Development of a component based model of steel beam-to-column joints at elevated temperatures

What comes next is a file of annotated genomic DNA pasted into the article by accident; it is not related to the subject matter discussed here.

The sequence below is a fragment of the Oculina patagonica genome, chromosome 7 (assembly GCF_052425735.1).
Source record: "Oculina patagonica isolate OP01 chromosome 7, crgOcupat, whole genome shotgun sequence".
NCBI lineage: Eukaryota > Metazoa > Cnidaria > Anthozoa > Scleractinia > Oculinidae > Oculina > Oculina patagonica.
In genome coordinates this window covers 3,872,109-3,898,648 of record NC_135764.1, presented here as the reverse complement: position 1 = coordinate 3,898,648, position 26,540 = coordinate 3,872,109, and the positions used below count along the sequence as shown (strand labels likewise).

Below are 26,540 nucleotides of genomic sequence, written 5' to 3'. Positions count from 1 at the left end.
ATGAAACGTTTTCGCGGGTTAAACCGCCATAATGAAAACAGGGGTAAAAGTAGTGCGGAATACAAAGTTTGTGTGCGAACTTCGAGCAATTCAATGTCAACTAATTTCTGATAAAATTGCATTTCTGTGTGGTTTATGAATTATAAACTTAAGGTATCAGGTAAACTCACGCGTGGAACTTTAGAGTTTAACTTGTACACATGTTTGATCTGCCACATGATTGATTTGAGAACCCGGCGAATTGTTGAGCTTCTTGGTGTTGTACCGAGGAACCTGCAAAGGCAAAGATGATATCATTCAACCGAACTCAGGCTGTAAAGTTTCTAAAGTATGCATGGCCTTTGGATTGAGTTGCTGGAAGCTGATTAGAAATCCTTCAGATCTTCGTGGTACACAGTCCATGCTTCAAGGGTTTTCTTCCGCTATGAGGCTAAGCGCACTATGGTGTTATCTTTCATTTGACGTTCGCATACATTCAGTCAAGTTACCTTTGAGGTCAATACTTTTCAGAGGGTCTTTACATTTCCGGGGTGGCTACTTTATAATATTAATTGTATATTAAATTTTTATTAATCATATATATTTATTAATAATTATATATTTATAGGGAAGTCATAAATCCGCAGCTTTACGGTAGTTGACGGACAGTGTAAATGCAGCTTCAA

The response of steel-framed structures to applied loading depends to a large degree on the behaviour of the joints between the columns and beams. Traditionally designers have assumed that these joints act either as 'pinned', with no ability to transmit moments from beam to column, or as 'rigid', providing perfect continuity between the connected members. Advances in analysis, and developments in modem codes of practice, permit designers to account for the real behaviour of steel joints where this is known or can be predicted. Even though experimental studies of joints conducted at many research centres around the world have provided a large bank of test data, the vast number of variables in joints (beam and column sizes, plate thicknesses, bolt sizes and spacing, etc.) often means that data for a specific joint arrangement does not exist. As a result, researchers have turned their attention to ways of predicting the behaviour of such joints. One approach which has gained acceptance is based on the "Component Method" in which overall joint behaviour is assumed to be produced by the responses of its various simpler components. To date, data on the response of joints at elevated temperatures has been gathered from full-scale furnace tests on cruciform arrangements, which have concentrated exclusively on moment-rotation behaviour in the absence of axial thrusts. However, when steel-framed structures are subjected to fire, the behaviour of the joints within the overall frame response is greatly affected by the high axial forces which are created by restraint to the thermal expansion of unprotected beams. If momentrotation- thrust surfaces were to be generated this process would require prohibitive numbers of complex and expensive furnace tests for each joint configuration. The alternative, and more practical, method is to extend the Component Method to the elevated-temperature situation. The basic theme of the Component Method is to consider any joint as an assembly of individual simple components. Each of these components is simply a non-linear spring, possessing its own level of strength and stiffness in tension, compression or shear, and these will degrade as its temperature rises. The main objective of this study was to investigate experimentally and analytically the behaviour of tension and compression zones of end-plate connections at elevated temperatures. A series of experiments has been carried out and a simplified analytical model has been developed, and this has been validated against the tests and against detailed finite element simulations. The simplified model is shown to be very reliable for this very common type of joint, although similar methods will need to be developed for other configurations. The principles of the Component Method can be used directly in either simplified or finite element modelling, without attempting to predict of the overall joint behaviour in fire, to enable semi-rigid behaviour to be taken into account in the analytical fire engineering design of steel-framed and composite buildings.